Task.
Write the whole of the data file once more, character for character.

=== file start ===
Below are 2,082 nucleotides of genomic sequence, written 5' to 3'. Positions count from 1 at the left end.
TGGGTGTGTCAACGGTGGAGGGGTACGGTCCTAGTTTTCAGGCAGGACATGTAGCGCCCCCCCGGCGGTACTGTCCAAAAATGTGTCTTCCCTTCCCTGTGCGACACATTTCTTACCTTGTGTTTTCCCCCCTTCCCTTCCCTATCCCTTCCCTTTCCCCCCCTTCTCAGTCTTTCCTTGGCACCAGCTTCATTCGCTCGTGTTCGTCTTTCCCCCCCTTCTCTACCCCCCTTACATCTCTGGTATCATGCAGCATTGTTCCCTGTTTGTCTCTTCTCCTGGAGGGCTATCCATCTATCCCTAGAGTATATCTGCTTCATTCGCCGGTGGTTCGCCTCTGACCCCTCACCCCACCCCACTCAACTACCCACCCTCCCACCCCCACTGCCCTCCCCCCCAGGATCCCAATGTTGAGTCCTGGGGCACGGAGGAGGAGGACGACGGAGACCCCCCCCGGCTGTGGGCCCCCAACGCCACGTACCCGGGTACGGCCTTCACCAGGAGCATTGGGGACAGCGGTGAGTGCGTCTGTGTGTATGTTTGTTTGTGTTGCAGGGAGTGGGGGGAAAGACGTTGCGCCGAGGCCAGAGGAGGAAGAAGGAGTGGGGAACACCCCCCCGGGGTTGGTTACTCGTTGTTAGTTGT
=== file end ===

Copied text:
Below are 2,082 nucleotides of genomic sequence, written 5' to 3'. Positions count from 1 at the left end.
TGGGTGTGTCAACGGTGGAGGGGTACGGTCCTAGTTTTCAGGCAGGACATGTAGCGCCCCCCCGGCGGTACTGTCCAAAAATGTGTCTTCCCTTCCCTGTGCGACACATTTCTTACCTTGTGTTTTCCCCCCTTCCCTTCCCTATCCCTTCCCTTTCCCCCCCTTCTCAGTCTTTCCTTGGCACCAGCTTCATTCGCTCGTGTTCGTCTTTCCCCCCCTTCTCTACCCCCCTTACATCTCTGGTATCATGCAGCATTGTTCCCTGTTTGTCTCTTCTCCTGGAGGGCTATCCATCTATCCCTAGAGTATATCTGCTTCATTCGCCGGTGGTTCGCCTCTGACCCCTCACCCCACCCCACTCAACTACCCACCCTCCCACCCCCACTGCCCTCCCCCCCAGGATCCCAATGTTGAGTCCTGGGGCACGGAGGAGGAGGACGACGGAGACCCCCCCCGGCTGTGGGCCCCCAACGCCACGTACCCGGGTACGGCCTTCACCAGGAGCATTGGGGACAGCGGTGAGTGCGTCTGTGTGTATGTTTGTTTGTGTTGCAGGGAGTGGGGGGAAAGACGTTGCGCCGAGGCCAGAGGAGGAAGAAGGAGTGGGGAACACCCCCCCGGGGTTGGTTACTCGTTGTTAGTTGT